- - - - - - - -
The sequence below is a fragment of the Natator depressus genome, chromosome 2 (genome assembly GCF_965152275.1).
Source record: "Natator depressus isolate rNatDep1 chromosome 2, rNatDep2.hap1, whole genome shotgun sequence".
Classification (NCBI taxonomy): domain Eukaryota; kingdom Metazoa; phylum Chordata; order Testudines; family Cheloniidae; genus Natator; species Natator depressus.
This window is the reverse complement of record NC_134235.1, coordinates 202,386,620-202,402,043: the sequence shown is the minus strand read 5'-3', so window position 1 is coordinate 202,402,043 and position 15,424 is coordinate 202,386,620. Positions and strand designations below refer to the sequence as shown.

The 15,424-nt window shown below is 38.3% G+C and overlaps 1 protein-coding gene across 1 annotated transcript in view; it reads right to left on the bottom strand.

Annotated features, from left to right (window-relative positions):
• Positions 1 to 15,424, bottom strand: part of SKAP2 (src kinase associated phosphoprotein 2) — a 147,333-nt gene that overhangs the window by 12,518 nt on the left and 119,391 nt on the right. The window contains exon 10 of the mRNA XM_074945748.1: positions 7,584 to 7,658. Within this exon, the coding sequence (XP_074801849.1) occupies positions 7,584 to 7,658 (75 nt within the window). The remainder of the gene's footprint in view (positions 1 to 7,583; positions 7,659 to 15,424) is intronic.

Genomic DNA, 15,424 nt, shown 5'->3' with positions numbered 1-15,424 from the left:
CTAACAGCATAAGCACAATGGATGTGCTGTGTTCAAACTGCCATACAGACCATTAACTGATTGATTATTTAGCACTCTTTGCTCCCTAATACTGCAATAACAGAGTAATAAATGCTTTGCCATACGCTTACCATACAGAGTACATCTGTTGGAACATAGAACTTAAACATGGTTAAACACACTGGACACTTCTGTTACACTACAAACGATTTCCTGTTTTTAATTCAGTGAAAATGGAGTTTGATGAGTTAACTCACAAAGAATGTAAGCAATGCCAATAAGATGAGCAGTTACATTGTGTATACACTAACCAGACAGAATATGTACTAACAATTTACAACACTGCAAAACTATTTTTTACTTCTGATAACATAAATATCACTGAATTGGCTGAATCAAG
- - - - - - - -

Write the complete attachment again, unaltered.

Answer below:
The sequence below is a fragment of the Natator depressus genome, chromosome 2 (genome assembly GCF_965152275.1).
Source record: "Natator depressus isolate rNatDep1 chromosome 2, rNatDep2.hap1, whole genome shotgun sequence".
Classification (NCBI taxonomy): domain Eukaryota; kingdom Metazoa; phylum Chordata; order Testudines; family Cheloniidae; genus Natator; species Natator depressus.
This window is the reverse complement of record NC_134235.1, coordinates 202,386,620-202,402,043: the sequence shown is the minus strand read 5'-3', so window position 1 is coordinate 202,402,043 and position 15,424 is coordinate 202,386,620. Positions and strand designations below refer to the sequence as shown.

The 15,424-nt window shown below is 38.3% G+C and overlaps 1 protein-coding gene across 1 annotated transcript in view; it reads right to left on the bottom strand.

Annotated features, from left to right (window-relative positions):
• Positions 1 to 15,424, bottom strand: part of SKAP2 (src kinase associated phosphoprotein 2) — a 147,333-nt gene that overhangs the window by 12,518 nt on the left and 119,391 nt on the right. The window contains exon 10 of the mRNA XM_074945748.1: positions 7,584 to 7,658. Within this exon, the coding sequence (XP_074801849.1) occupies positions 7,584 to 7,658 (75 nt within the window). The remainder of the gene's footprint in view (positions 1 to 7,583; positions 7,659 to 15,424) is intronic.

Genomic DNA, 15,424 nt, shown 5'->3' with positions numbered 1-15,424 from the left:
CTAACAGCATAAGCACAATGGATGTGCTGTGTTCAAACTGCCATACAGACCATTAACTGATTGATTATTTAGCACTCTTTGCTCCCTAATACTGCAATAACAGAGTAATAAATGCTTTGCCATACGCTTACCATACAGAGTACATCTGTTGGAACATAGAACTTAAACATGGTTAAACACACTGGACACTTCTGTTACACTACAAACGATTTCCTGTTTTTAATTCAGTGAAAATGGAGTTTGATGAGTTAACTCACAAAGAATGTAAGCAATGCCAATAAGATGAGCAGTTACATTGTGTATACACTAACCAGACAGAATATGTACTAACAATTTACAACACTGCAAAACTATTTTTTACTTCTGATAACATAAATATCACTGAATTGGCTGAATCAAG